Maybe. According to a recent study (Pediatrics 2013; 131: 14-20), salt intake is associated with consumption of sugar-sweetened beverages (SSB); hence, it might make you fat.
This cross-sectional study used data (4283 participants, ages 2-16 years) from the 2007 Australian National Children’s Nutrition and Physical Activity Survey. Calculation of dietary intake (salt, fluid, sugary beverages) was determined by looking at two 24-hour dietary recalls.
Each gram of salt was associated with a 46 gram intake of fluid. Of those who took SSB (n=2571), salt intake was associated with increased consumption of SSB; each gram of salt was associated with a 17 gram increased intake of SSB. Participants with SSB intake of more than 1 serving (≥250 g), in turn, were 26% more likely to be overweight/obese (odds ratio 1.26).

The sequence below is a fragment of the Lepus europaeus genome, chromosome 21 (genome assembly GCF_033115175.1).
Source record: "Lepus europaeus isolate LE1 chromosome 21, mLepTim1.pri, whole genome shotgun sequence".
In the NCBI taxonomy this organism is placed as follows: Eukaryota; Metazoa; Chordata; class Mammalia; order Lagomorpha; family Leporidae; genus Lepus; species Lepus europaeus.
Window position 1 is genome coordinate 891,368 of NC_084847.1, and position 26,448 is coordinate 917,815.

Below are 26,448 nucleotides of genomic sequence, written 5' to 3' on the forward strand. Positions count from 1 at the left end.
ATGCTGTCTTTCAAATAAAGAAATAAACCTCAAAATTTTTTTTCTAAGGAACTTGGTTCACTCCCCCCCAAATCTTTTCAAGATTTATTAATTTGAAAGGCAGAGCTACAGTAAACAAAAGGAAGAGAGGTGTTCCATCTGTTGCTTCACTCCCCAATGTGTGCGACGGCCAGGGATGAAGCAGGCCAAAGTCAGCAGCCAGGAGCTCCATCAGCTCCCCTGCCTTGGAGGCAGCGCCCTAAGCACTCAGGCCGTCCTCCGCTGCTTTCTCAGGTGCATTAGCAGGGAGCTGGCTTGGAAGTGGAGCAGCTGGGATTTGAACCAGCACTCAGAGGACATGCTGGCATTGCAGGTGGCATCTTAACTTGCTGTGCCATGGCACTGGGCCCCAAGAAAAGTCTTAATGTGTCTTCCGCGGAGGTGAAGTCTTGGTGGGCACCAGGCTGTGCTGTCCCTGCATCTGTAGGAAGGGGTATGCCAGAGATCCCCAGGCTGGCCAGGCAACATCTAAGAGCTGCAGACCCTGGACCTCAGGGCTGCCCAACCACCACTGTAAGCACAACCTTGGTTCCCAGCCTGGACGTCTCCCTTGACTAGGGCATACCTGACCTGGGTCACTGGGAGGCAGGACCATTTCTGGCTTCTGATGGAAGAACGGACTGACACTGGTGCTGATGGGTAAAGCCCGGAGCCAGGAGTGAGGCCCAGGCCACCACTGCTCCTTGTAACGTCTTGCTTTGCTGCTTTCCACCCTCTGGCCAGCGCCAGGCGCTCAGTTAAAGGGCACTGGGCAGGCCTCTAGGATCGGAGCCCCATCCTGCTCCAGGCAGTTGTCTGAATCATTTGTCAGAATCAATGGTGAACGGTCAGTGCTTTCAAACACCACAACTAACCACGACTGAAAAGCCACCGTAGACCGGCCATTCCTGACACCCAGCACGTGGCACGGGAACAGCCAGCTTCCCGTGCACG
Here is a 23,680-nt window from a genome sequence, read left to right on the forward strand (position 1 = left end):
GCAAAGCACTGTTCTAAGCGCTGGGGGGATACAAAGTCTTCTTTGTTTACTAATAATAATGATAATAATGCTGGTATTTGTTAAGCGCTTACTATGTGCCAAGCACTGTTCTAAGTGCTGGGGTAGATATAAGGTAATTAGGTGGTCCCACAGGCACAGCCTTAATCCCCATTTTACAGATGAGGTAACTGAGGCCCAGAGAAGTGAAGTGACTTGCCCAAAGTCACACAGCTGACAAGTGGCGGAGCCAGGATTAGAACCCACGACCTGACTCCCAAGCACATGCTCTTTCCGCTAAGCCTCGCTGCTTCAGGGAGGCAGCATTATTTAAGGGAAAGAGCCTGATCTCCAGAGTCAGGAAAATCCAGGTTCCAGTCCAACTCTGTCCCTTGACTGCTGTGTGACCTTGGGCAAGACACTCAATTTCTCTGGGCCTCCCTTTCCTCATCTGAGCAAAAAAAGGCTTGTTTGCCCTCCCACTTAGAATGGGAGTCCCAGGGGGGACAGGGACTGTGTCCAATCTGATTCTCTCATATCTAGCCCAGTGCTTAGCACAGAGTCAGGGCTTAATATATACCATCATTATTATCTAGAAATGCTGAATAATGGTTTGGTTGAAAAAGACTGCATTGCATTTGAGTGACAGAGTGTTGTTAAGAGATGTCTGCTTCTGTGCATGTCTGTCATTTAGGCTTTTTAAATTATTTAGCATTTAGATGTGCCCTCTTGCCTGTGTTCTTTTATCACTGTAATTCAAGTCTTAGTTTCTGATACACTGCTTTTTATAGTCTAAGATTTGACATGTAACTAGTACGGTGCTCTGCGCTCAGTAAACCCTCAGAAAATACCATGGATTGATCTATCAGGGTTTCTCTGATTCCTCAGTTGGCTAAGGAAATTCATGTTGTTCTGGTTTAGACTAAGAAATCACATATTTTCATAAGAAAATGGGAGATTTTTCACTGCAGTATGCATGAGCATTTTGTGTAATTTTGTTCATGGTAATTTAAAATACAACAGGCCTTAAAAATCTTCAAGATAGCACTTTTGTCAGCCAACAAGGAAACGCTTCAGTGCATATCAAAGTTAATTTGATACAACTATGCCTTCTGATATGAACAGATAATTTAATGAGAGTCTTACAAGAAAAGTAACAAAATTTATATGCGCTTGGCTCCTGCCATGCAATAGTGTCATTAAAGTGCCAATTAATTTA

Study limitations included the following:
- 24-hour dietary recalls which likely underrepresented salt intake
- Salt intake may be clustered with other ‘unhealthy’ dietary habits. Thus, it may be a marker for undesirable diet rather than a causal factor.
Conclusion: Besides lowering blood pressure and lowering the risk of kidney stones, reducing salt intake may help with obesity prevention.
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